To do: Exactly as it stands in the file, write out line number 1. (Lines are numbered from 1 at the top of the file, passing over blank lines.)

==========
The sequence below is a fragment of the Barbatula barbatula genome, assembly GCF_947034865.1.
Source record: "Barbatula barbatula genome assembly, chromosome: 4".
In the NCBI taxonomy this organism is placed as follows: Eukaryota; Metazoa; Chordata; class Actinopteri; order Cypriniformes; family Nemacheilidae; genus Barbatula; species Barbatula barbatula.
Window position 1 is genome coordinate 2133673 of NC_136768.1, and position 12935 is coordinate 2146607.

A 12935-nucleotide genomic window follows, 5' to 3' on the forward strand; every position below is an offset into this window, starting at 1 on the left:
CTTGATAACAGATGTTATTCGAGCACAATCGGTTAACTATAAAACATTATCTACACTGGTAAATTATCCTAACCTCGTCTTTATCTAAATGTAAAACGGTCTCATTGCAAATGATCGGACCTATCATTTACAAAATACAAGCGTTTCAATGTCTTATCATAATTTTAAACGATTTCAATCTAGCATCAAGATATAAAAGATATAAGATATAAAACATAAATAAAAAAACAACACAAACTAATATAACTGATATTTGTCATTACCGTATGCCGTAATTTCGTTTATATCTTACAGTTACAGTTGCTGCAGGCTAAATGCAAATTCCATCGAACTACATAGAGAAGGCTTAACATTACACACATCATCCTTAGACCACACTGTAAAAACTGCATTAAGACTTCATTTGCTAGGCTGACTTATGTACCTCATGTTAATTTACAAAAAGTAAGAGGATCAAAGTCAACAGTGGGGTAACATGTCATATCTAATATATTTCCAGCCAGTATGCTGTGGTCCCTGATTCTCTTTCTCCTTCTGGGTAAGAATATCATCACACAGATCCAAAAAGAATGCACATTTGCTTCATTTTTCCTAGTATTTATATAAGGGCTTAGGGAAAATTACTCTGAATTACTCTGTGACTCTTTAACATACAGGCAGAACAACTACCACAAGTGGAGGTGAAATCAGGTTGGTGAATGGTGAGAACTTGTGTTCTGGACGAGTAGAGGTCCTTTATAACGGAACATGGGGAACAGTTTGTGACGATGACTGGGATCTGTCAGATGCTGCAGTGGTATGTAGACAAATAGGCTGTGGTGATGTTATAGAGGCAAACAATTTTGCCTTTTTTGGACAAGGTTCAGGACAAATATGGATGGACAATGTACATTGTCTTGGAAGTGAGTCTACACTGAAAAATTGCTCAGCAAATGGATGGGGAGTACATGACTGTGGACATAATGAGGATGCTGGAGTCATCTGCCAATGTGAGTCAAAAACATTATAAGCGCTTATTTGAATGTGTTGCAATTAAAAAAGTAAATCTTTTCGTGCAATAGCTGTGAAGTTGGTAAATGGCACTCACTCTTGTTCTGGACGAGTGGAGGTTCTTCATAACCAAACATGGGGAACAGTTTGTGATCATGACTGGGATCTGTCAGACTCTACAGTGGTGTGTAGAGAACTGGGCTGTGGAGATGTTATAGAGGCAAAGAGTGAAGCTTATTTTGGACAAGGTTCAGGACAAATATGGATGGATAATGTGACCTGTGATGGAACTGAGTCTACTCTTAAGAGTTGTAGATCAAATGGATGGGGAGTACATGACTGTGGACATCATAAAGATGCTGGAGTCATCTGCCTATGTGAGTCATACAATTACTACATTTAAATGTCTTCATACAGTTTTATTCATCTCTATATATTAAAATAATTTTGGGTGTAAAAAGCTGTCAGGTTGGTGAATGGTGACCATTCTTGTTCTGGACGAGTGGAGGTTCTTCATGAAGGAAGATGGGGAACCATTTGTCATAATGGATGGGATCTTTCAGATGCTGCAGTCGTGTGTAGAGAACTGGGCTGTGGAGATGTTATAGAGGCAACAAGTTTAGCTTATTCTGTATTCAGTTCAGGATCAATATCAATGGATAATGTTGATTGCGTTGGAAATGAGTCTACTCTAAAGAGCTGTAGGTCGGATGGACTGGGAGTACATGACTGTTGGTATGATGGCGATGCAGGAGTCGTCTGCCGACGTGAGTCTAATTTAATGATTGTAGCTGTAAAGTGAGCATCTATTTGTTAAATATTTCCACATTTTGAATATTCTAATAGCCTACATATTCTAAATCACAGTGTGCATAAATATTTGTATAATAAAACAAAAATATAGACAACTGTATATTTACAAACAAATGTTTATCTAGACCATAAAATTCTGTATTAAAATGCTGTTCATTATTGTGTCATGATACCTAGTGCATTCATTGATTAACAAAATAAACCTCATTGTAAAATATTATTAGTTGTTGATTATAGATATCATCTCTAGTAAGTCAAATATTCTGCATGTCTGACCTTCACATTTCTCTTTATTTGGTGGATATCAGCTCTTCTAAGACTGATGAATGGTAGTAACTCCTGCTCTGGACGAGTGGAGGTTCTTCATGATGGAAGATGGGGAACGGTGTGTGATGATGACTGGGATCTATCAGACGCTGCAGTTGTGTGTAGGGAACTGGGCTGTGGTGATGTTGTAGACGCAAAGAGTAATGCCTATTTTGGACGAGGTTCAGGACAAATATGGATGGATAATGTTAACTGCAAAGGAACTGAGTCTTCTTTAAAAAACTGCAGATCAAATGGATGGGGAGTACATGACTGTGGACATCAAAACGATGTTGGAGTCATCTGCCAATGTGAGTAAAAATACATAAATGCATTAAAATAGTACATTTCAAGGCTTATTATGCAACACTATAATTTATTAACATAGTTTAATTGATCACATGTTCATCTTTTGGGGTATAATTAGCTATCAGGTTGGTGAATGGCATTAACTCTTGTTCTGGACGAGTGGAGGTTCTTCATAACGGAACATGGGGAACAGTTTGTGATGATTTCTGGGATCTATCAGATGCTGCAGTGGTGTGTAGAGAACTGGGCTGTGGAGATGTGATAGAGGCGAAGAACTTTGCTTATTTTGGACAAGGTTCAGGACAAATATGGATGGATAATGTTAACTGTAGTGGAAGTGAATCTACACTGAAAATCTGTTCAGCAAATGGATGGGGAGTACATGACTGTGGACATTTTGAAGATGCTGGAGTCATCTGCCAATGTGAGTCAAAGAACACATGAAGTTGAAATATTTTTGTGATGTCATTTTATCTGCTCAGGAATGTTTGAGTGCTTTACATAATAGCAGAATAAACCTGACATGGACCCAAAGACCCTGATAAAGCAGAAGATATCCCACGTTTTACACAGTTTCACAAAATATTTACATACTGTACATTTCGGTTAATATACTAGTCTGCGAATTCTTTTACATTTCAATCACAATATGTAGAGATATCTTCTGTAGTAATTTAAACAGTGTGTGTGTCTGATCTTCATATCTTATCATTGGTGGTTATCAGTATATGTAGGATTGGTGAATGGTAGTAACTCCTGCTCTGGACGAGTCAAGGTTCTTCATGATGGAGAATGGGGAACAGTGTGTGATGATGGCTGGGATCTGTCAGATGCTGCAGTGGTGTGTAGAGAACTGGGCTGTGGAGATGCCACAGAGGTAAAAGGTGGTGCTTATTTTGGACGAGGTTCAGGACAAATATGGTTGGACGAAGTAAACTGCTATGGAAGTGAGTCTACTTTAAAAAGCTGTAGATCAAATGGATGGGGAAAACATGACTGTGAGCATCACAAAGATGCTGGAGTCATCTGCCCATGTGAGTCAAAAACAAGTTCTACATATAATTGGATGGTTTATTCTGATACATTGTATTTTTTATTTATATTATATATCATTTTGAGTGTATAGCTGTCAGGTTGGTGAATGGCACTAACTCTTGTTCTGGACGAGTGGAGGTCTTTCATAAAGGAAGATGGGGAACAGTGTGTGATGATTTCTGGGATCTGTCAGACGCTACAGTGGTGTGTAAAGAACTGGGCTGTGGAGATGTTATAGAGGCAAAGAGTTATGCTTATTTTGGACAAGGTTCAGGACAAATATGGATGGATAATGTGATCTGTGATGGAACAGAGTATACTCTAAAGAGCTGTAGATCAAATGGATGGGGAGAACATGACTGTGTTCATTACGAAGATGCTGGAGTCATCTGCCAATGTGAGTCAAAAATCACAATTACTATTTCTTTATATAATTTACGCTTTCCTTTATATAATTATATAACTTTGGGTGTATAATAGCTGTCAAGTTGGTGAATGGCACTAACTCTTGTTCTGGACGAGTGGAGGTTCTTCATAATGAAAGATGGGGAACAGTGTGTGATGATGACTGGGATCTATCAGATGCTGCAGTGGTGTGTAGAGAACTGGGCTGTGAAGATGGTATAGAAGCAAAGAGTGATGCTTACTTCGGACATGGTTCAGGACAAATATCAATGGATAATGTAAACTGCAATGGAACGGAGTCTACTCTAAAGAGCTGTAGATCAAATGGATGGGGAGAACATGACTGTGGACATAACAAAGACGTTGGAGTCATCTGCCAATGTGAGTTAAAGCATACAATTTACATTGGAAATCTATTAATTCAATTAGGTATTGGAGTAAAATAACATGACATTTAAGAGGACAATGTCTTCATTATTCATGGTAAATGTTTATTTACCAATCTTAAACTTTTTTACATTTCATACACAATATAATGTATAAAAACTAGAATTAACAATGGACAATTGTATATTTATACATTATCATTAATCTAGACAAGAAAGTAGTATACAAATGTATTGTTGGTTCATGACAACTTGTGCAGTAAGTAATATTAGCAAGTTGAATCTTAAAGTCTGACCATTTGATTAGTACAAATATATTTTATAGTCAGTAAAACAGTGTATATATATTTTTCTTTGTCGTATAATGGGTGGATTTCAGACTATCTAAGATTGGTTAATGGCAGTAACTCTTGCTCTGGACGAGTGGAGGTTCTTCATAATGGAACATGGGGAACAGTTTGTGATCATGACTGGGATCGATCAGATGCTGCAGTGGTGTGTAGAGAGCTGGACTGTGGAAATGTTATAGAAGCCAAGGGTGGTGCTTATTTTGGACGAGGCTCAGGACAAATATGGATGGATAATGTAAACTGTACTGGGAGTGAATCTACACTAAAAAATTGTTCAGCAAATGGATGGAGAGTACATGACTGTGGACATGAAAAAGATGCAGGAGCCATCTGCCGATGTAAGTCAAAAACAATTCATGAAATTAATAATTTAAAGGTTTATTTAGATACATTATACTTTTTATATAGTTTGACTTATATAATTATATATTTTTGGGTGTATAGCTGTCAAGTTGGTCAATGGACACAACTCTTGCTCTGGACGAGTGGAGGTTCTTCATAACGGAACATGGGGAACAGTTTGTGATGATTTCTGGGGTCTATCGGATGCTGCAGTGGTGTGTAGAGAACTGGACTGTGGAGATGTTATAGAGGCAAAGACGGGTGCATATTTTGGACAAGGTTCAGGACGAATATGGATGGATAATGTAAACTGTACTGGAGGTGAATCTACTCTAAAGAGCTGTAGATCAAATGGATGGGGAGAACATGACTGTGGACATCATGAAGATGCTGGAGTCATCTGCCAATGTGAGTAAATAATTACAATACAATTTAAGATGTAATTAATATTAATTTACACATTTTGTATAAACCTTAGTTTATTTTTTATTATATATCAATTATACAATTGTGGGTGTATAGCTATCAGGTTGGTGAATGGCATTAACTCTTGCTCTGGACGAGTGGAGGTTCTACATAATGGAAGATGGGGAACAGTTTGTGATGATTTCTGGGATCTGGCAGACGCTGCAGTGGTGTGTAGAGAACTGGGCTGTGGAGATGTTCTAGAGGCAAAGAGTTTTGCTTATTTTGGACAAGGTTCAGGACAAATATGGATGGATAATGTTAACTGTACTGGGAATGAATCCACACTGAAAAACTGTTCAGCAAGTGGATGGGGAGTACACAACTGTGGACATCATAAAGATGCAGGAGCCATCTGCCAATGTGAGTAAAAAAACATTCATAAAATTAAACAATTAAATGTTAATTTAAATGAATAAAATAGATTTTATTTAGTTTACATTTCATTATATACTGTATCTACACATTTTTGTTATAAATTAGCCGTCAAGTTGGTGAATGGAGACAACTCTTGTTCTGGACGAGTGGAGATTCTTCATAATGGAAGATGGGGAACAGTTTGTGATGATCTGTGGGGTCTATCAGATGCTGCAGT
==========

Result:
The sequence below is a fragment of the Barbatula barbatula genome, assembly GCF_947034865.1.